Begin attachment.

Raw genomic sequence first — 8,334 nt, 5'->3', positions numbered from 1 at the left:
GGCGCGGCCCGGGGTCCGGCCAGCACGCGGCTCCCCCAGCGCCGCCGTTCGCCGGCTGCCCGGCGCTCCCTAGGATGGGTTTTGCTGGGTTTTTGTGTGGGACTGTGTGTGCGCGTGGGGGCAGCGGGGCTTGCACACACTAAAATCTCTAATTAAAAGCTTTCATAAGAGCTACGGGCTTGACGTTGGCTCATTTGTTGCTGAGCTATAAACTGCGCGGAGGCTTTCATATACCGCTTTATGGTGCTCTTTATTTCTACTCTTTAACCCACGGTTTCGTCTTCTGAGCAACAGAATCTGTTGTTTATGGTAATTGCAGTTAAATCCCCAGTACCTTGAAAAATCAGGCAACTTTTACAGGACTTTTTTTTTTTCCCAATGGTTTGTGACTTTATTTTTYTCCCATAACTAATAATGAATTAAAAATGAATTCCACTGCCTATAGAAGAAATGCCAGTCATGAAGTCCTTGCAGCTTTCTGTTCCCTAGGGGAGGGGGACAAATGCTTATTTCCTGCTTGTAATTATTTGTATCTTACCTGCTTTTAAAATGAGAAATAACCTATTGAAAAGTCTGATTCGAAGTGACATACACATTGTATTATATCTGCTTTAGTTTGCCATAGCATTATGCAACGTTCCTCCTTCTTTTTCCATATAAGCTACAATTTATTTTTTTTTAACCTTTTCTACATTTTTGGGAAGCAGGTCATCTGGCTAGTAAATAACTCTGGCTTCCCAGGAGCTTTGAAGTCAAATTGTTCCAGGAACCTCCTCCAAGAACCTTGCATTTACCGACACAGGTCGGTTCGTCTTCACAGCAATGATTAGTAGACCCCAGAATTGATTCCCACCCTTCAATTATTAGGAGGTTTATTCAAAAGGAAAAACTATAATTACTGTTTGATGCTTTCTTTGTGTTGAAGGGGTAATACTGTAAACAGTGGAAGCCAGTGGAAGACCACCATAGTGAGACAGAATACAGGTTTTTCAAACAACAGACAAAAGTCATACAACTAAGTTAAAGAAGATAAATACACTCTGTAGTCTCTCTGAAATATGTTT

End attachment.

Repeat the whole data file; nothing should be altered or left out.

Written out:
Raw genomic sequence first — 8,334 nt, 5'->3', positions numbered from 1 at the left:
GGCGCGGCCCGGGGTCCGGCCAGCACGCGGCTCCCCCAGCGCCGCCGTTCGCCGGCTGCCCGGCGCTCCCTAGGATGGGTTTTGCTGGGTTTTTGTGTGGGACTGTGTGTGCGCGTGGGGGCAGCGGGGCTTGCACACACTAAAATCTCTAATTAAAAGCTTTCATAAGAGCTACGGGCTTGACGTTGGCTCATTTGTTGCTGAGCTATAAACTGCGCGGAGGCTTTCATATACCGCTTTATGGTGCTCTTTATTTCTACTCTTTAACCCACGGTTTCGTCTTCTGAGCAACAGAATCTGTTGTTTATGGTAATTGCAGTTAAATCCCCAGTACCTTGAAAAATCAGGCAACTTTTACAGGACTTTTTTTTTTTCCCAATGGTTTGTGACTTTATTTTTYTCCCATAACTAATAATGAATTAAAAATGAATTCCACTGCCTATAGAAGAAATGCCAGTCATGAAGTCCTTGCAGCTTTCTGTTCCCTAGGGGAGGGGGACAAATGCTTATTTCCTGCTTGTAATTATTTGTATCTTACCTGCTTTTAAAATGAGAAATAACCTATTGAAAAGTCTGATTCGAAGTGACATACACATTGTATTATATCTGCTTTAGTTTGCCATAGCATTATGCAACGTTCCTCCTTCTTTTTCCATATAAGCTACAATTTATTTTTTTTTAACCTTTTCTACATTTTTGGGAAGCAGGTCATCTGGCTAGTAAATAACTCTGGCTTCCCAGGAGCTTTGAAGTCAAATTGTTCCAGGAACCTCCTCCAAGAACCTTGCATTTACCGACACAGGTCGGTTCGTCTTCACAGCAATGATTAGTAGACCCCAGAATTGATTCCCACCCTTCAATTATTAGGAGGTTTATTCAAAAGGAAAAACTATAATTACTGTTTGATGCTTTCTTTGTGTTGAAGGGGTAATACTGTAAACAGTGGAAGCCAGTGGAAGACCACCATAGTGAGACAGAATACAGGTTTTTCAAACAACAGACAAAAGTCATACAACTAAGTTAAAGAAGATAAATACACTCTGTAGTCTCTCTGAAATATGTTT